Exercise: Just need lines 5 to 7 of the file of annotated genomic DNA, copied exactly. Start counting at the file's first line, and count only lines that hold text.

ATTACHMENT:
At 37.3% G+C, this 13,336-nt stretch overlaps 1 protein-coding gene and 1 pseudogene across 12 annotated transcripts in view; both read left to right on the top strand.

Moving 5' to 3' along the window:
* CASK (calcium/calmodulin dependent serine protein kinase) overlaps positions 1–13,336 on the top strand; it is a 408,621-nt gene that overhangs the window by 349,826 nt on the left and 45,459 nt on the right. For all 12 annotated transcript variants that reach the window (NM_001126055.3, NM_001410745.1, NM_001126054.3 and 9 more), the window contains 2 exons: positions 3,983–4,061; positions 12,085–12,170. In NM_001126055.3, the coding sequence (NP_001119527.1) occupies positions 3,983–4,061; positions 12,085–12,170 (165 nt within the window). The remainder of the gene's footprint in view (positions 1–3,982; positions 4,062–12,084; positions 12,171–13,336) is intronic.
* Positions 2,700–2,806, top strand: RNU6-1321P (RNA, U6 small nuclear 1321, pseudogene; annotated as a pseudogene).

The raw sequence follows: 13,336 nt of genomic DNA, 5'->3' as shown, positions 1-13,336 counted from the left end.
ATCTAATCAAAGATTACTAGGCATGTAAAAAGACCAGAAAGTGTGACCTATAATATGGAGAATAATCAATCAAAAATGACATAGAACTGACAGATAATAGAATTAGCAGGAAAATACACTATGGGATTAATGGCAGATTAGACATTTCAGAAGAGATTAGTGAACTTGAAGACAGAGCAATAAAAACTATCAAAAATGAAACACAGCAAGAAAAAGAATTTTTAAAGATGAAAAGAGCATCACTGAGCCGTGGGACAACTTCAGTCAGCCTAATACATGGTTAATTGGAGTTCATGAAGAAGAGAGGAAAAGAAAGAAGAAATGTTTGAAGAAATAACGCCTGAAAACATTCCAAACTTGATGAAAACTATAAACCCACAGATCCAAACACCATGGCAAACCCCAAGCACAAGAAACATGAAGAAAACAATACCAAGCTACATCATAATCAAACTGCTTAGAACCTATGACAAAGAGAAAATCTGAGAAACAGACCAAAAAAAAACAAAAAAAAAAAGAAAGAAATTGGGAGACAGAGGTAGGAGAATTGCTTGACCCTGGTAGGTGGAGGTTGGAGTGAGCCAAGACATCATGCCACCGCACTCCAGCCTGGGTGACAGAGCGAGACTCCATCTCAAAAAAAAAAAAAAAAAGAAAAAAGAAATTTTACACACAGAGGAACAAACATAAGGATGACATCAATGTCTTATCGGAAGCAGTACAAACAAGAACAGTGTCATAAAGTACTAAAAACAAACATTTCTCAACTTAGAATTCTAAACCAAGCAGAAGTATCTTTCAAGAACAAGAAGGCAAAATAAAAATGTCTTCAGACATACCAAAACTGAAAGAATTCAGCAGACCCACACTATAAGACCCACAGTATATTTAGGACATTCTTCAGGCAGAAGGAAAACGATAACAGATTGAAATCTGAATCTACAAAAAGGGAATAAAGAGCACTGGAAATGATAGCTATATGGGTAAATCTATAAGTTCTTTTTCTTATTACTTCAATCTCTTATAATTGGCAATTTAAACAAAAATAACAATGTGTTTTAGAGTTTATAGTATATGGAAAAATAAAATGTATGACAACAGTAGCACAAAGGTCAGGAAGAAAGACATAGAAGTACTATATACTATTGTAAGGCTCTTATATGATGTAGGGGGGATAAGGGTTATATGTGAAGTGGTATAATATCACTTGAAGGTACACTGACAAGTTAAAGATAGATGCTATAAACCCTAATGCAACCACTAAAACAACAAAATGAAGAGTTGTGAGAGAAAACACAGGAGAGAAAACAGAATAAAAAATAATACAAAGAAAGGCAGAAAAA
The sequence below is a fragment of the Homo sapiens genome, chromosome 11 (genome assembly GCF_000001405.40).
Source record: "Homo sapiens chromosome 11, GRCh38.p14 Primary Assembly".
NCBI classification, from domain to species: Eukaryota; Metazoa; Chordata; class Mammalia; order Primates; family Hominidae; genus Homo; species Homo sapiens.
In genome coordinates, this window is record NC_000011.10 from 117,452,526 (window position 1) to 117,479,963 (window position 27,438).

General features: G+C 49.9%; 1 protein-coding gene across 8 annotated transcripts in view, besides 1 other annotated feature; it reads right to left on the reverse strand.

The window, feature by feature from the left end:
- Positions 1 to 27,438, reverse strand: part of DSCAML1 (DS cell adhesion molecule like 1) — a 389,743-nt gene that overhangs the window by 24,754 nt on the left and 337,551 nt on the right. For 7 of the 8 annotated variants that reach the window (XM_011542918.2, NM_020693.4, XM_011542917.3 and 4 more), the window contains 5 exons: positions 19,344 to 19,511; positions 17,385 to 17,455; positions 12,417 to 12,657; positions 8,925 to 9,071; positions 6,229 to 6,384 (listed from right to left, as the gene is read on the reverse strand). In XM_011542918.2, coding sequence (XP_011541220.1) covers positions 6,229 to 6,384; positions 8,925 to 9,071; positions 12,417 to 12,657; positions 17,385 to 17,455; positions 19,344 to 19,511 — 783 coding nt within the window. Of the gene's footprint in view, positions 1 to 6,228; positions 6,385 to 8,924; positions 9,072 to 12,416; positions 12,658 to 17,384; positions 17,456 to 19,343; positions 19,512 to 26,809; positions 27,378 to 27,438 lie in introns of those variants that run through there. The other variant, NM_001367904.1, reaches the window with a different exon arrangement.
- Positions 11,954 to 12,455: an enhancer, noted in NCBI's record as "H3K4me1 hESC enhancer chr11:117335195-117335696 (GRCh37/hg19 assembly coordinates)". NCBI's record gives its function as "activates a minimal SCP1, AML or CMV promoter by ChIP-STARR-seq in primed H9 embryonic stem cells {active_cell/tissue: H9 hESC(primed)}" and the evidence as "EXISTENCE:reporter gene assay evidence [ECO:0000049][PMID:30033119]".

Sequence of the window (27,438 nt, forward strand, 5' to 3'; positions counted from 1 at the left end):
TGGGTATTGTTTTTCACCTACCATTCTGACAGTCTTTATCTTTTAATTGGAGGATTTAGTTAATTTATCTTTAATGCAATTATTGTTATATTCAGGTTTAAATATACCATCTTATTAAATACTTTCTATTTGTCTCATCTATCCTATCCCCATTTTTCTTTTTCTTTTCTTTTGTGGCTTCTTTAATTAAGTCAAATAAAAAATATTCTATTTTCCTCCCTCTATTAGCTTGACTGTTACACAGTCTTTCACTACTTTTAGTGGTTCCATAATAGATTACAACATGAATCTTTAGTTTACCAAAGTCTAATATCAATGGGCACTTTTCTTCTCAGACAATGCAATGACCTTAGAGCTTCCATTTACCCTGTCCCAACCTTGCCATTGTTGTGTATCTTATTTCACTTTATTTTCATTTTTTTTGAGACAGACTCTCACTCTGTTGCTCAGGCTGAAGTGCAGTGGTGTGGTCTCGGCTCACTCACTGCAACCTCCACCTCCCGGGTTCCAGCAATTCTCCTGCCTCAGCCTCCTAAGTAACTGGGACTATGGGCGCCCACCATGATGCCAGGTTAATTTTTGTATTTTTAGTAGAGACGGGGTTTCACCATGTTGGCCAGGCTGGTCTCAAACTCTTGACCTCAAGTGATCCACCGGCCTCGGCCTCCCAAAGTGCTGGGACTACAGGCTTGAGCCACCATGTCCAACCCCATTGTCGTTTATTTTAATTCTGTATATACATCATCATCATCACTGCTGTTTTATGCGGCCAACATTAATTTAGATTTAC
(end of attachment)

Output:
The raw sequence follows: 13,336 nt of genomic DNA, 5'->3' as shown, positions 1-13,336 counted from the left end.
ATCTAATCAAAGATTACTAGGCATGTAAAAAGACCAGAAAGTGTGACCTATAATATGGAGAATAATCAATCAAAAATGACATAGAACTGACAGATAATAGAATTAGCAGGAAAATACACTATGGGATTAATGGCAGATTAGACATTTCAGAAGAGATTAGTGAACTTGAAGACAGAGCAATAAAAACTATCAAAAATGAAACACAGCAAGAAAAAGAATTTTTAAAGATGAAAAGAGCATCACTGAGCCGTGGGACAACTTCAGTCAGCCTAATACATGGTTAATTGGAGTTCATGAAGAAGAGAGGAAAAGAAAGAAGAAATGTTTGAAGAAATAACGCCTGAAAACATTCCAAACTTGATGAAAACTATAAACCCACAGATCCAAACACCATGGCAAACCCCAAGCACAAGAAACATGAAGAAAACAATACCAAGCTACATCATAATCAAACTGCTTAGAACCTATGACAAAGAGAAAATCTGAGAAACAGACCAAAAAAAAACAAAAAAAAAAAGAAAGAAATTGGGAGACAGAGGTAGGAGAATTGCTTGACCCTGGTAGGTGGAGGTTGGAGTGAGCCAAGACATCATGCCACCGCACTCCAGCCTGGGTGACAGAGCGAGACTCCATCTCAAAAAAAAAAAAAAAAAGAAAAAAGAAATTTTACACACAGAGGAACAAACATAAGGATGACATCAATGTCTTATCGGAAGCAGTACAAACAAGAACAGTGTCATAAAGTACTAAAAACAAACATTTCTCAACTTAGAATTCTAAACCAAGCAGAAGTATCTTTCAAGAACAAGAAGGCAAAATAAAAATGTCTTCAGACATACCAAAACTGAAAGAATTCAGCAGACCCACACTATAAGACCCACAGTATATTTAGGACATTCTTCAGGCAGAAGGAAAACGATAACAGATTGAAATCTGAATCTACAAAAAGGGAATAAAGAGCACTGGAAATGATAGCTATATGGGTAAATCTATAAGTTCTTTTTCTTATTACTTCAATCTCTTATAATTGGCAATTTAAACAAAAATAACAATGTGTTTTAGAGTTTATAGTATATGGAAAAATAAAATGTATGACAACAGTAGCACAAAGGTCAGGAAGAAAGACATAGAAGTACTATATACTATTGTAAGGCTCTTATATGATGTAGGGGGGATAAGGGTTATATGTGAAGTGGTATAATATCACTTGAAGGTACACTGACAAGTTAAAGATAGATGCTATAAACCCTAATGCAACCACTAAAACAACAAAATGAAGAGTTGTGAGAGAAAACACAGGAGAGAAAACAGAATAAAAAATAATACAAAGAAAGGCAGAAAAA
The sequence below is a fragment of the Homo sapiens genome, chromosome 11 (genome assembly GCF_000001405.40).